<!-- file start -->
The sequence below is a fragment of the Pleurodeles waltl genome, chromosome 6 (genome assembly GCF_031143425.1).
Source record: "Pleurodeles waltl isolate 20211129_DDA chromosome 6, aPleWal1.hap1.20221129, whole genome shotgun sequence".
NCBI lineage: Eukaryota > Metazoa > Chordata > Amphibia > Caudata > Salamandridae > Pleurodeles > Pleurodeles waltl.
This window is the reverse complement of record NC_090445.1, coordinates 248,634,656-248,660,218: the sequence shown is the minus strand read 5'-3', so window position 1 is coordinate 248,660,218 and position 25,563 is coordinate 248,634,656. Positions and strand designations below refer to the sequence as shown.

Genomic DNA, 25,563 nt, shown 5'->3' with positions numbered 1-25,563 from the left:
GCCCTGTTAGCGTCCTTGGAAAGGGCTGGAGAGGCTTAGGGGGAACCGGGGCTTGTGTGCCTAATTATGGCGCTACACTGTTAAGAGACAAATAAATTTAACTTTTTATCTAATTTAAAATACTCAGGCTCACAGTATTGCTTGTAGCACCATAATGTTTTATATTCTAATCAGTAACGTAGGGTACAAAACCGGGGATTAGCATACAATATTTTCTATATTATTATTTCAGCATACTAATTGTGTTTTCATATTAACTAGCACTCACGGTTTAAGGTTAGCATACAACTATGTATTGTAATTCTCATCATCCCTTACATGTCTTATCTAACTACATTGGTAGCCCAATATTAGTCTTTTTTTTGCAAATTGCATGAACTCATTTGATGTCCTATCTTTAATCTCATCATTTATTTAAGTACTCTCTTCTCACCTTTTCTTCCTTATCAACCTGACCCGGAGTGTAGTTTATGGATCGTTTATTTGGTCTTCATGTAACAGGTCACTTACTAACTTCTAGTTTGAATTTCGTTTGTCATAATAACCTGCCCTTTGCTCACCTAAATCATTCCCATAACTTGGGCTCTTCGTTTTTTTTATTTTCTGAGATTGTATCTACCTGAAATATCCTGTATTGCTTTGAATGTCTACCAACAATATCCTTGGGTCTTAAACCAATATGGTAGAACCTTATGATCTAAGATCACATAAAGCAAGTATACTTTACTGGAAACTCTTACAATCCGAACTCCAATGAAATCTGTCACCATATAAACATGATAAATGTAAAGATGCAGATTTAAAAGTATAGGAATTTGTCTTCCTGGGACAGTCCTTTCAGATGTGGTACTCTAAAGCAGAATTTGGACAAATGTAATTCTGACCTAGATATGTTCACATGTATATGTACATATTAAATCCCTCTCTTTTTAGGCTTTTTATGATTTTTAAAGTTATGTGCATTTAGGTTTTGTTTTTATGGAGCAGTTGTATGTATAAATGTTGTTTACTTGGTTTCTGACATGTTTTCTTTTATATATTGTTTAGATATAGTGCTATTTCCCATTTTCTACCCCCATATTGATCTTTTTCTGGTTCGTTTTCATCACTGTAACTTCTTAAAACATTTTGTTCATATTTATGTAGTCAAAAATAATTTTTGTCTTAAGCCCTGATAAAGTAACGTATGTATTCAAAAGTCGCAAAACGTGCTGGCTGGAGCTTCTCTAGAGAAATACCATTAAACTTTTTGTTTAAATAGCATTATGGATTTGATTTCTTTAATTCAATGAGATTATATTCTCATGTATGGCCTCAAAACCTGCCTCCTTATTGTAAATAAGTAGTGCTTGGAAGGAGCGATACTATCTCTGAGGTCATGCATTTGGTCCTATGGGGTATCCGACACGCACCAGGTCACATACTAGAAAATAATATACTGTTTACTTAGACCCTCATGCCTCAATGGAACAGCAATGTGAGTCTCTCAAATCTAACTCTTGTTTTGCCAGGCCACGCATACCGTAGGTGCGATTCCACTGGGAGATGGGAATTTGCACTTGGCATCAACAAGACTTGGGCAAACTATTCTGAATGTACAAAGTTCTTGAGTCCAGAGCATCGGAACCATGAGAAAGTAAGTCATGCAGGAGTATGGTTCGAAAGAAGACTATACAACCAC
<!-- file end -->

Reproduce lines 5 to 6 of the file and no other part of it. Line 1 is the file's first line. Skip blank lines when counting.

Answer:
Genomic DNA, 25,563 nt, shown 5'->3' with positions numbered 1-25,563 from the left:
GCCCTGTTAGCGTCCTTGGAAAGGGCTGGAGAGGCTTAGGGGGAACCGGGGCTTGTGTGCCTAATTATGGCGCTACACTGTTAAGAGACAAATAAATTTAACTTTTTATCTAATTTAAAATACTCAGGCTCACAGTATTGCTTGTAGCACCATAATGTTTTATATTCTAATCAGTAACGTAGGGTACAAAACCGGGGATTAGCATACAATATTTTCTATATTATTATTTCAGCATACTAATTGTGTTTTCATATTAACTAGCACTCACGGTTTAAGGTTAGCATACAACTATGTATTGTAATTCTCATCATCCCTTACATGTCTTATCTAACTACATTGGTAGCCCAATATTAGTCTTTTTTTTGCAAATTGCATGAACTCATTTGATGTCCTATCTTTAATCTCATCATTTATTTAAGTACTCTCTTCTCACCTTTTCTTCCTTATCAACCTGACCCGGAGTGTAGTTTATGGATCGTTTATTTGGTCTTCATGTAACAGGTCACTTACTAACTTCTAGTTTGAATTTCGTTTGTCATAATAACCTGCCCTTTGCTCACCTAAATCATTCCCATAACTTGGGCTCTTCGTTTTTTTTATTTTCTGAGATTGTATCTACCTGAAATATCCTGTATTGCTTTGAATGTCTACCAACAATATCCTTGGGTCTTAAACCAATATGGTAGAACCTTATGATCTAAGATCACATAAAGCAAGTATACTTTACTGGAAACTCTTACAATCCGAACTCCAATGAAATCTGTCACCATATAAACATGATAAATGTAAAGATGCAGATTTAAAAGTATAGGAATTTGTCTTCCTGGGACAGTCCTTTCAGATGTGGTACTCTAAAGCAGAATTTGGACAAATGTAATTCTGACCTAGATATGTTCACATGTATATGTACATATTAAATCCCTCTCTTTTTAGGCTTTTTATGATTTTTAAAGTTATGTGCATTTAGGTTTTGTTTTTATGGAGCAGTTGTATGTATAAATGTTGTTTACTTGGTTTCTGACATGTTTTCTTTTATATATTGTTTAGATATAGTGCTATTTCCCATTTTCTACCCCCATATTGATCTTTTTCTGGTTCGTTTTCATCACTGTAACTTCTTAAAACATTTTGTTCATATTTATGTAGTCAAAAATAATTTTTGTCTTAAGCCCTGATAAAGTAACGTATGTATTCAAAAGTCGCAAAACGTGCTGGCTGGAGCTTCTCTAGAGAAATACCATTAAACTTTTTGTTTAAATAGCATTATGGATTTGATTTCTTTAATTCAATGAGATTATATTCTCATGTATGGCCTCAAAACCTGCCTCCTTATTGTAAATAAGTAGTGCTTGGAAGGAGCGATACTATCTCTGAGGTCATGCATTTGGTCCTATGGGGTATCCGACACGCACCAGGTCACATACTAGAAAATAATATACTGTTTACTTAGACCCTCATGCCTCAATGGAACAGCAATGTGAGTCTCTCAAATCTAACTCTTGTTTTGCCAGGCCACGCATACCGTAGGTGCGATTCCACTGGGAGATGGGAATTTGCACTTGGCATCAACAAGACTTGGGCAAACTATTCTGAATGTACAAAGTTCTTGAGTCCAGAGCATCGGAACCATGAGAAAGTAAGTCATGCAGGAGTATGGTTCGAAAGAAGACTATACAACCAC